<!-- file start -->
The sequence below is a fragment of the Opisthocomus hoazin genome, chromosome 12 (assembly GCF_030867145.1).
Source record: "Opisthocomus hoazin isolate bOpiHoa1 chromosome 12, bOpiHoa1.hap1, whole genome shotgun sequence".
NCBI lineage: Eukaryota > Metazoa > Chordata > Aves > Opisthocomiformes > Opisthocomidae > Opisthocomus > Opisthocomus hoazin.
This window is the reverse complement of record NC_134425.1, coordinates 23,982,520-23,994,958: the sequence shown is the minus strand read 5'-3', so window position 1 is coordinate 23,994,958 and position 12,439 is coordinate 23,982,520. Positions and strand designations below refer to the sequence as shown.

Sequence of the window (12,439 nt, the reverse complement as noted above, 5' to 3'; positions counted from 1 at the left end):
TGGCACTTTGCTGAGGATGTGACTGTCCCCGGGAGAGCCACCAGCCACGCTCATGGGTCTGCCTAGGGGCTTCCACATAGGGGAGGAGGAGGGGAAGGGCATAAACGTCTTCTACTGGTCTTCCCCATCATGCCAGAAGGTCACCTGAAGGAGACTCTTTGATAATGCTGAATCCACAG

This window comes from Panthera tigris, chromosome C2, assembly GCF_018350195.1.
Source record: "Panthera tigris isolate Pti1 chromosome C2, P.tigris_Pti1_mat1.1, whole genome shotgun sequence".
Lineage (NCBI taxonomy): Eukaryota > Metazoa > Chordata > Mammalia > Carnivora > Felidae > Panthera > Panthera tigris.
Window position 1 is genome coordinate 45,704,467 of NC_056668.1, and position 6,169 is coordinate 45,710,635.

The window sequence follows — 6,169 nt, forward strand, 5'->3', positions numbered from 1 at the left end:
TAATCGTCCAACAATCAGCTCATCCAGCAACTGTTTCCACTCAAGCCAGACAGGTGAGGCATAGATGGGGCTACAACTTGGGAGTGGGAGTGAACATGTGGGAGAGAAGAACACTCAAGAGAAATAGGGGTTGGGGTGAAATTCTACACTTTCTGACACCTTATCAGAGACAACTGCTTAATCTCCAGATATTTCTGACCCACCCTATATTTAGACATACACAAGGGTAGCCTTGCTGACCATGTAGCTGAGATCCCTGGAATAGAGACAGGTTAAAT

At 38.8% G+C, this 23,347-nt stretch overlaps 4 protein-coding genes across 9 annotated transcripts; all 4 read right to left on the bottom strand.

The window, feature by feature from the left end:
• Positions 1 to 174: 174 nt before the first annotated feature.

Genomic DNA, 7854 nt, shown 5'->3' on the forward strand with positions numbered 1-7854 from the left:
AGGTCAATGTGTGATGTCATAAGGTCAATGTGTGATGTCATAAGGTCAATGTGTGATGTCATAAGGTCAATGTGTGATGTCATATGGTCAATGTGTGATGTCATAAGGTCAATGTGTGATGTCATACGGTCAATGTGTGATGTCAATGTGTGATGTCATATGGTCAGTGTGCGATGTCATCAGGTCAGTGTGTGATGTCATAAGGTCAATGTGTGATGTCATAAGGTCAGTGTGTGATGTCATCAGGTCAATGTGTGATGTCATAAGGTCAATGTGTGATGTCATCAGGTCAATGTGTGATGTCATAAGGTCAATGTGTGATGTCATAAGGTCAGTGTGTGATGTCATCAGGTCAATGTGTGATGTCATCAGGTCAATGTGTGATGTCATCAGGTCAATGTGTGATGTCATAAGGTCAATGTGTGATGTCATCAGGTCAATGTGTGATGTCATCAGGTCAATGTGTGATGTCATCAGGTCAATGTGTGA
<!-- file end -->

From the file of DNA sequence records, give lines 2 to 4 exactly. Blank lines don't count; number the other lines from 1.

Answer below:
Source record: "Opisthocomus hoazin isolate bOpiHoa1 chromosome 12, bOpiHoa1.hap1, whole genome shotgun sequence".
NCBI lineage: Eukaryota > Metazoa > Chordata > Aves > Opisthocomiformes > Opisthocomidae > Opisthocomus > Opisthocomus hoazin.
This window is the reverse complement of record NC_134425.1, coordinates 23,982,520-23,994,958: the sequence shown is the minus strand read 5'-3', so window position 1 is coordinate 23,994,958 and position 12,439 is coordinate 23,982,520. Positions and strand designations below refer to the sequence as shown.